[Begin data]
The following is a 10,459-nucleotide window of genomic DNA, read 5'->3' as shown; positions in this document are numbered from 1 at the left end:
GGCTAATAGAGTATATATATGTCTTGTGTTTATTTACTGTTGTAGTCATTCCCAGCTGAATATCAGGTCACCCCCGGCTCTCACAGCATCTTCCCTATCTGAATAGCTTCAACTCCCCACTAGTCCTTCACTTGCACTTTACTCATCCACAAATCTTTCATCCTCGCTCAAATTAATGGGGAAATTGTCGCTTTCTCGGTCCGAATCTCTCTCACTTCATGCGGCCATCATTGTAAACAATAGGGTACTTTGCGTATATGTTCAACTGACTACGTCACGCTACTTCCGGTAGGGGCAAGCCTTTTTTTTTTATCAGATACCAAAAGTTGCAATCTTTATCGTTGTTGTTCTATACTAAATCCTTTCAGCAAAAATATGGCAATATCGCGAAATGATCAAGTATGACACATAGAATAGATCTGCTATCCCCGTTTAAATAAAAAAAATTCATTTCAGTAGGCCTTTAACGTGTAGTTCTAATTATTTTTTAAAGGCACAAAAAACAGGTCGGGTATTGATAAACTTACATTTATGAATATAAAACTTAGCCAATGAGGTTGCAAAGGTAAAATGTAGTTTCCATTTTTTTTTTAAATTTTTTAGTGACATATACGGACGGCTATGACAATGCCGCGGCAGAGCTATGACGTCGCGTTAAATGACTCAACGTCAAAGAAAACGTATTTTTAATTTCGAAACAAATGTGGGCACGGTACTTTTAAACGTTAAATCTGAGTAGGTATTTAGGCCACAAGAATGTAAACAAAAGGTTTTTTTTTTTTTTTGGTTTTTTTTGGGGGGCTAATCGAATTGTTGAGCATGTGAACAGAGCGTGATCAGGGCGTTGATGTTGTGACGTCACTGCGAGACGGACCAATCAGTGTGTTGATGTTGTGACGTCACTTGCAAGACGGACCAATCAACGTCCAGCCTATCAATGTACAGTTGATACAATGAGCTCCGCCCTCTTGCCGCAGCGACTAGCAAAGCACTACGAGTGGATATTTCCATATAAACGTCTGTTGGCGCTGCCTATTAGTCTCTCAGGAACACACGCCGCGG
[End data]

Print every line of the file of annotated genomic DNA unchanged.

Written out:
The following is a 10,459-nucleotide window of genomic DNA, read 5'->3' as shown; positions in this document are numbered from 1 at the left end:
GGCTAATAGAGTATATATATGTCTTGTGTTTATTTACTGTTGTAGTCATTCCCAGCTGAATATCAGGTCACCCCCGGCTCTCACAGCATCTTCCCTATCTGAATAGCTTCAACTCCCCACTAGTCCTTCACTTGCACTTTACTCATCCACAAATCTTTCATCCTCGCTCAAATTAATGGGGAAATTGTCGCTTTCTCGGTCCGAATCTCTCTCACTTCATGCGGCCATCATTGTAAACAATAGGGTACTTTGCGTATATGTTCAACTGACTACGTCACGCTACTTCCGGTAGGGGCAAGCCTTTTTTTTTTATCAGATACCAAAAGTTGCAATCTTTATCGTTGTTGTTCTATACTAAATCCTTTCAGCAAAAATATGGCAATATCGCGAAATGATCAAGTATGACACATAGAATAGATCTGCTATCCCCGTTTAAATAAAAAAAATTCATTTCAGTAGGCCTTTAACGTGTAGTTCTAATTATTTTTTAAAGGCACAAAAAACAGGTCGGGTATTGATAAACTTACATTTATGAATATAAAACTTAGCCAATGAGGTTGCAAAGGTAAAATGTAGTTTCCATTTTTTTTTTAAATTTTTTAGTGACATATACGGACGGCTATGACAATGCCGCGGCAGAGCTATGACGTCGCGTTAAATGACTCAACGTCAAAGAAAACGTATTTTTAATTTCGAAACAAATGTGGGCACGGTACTTTTAAACGTTAAATCTGAGTAGGTATTTAGGCCACAAGAATGTAAACAAAAGGTTTTTTTTTTTTTTTGGTTTTTTTTGGGGGGCTAATCGAATTGTTGAGCATGTGAACAGAGCGTGATCAGGGCGTTGATGTTGTGACGTCACTGCGAGACGGACCAATCAGTGTGTTGATGTTGTGACGTCACTTGCAAGACGGACCAATCAACGTCCAGCCTATCAATGTACAGTTGATACAATGAGCTCCGCCCTCTTGCCGCAGCGACTAGCAAAGCACTACGAGTGGATATTTCCATATAAACGTCTGTTGGCGCTGCCTATTAGTCTCTCAGGAACACACGCCGCGG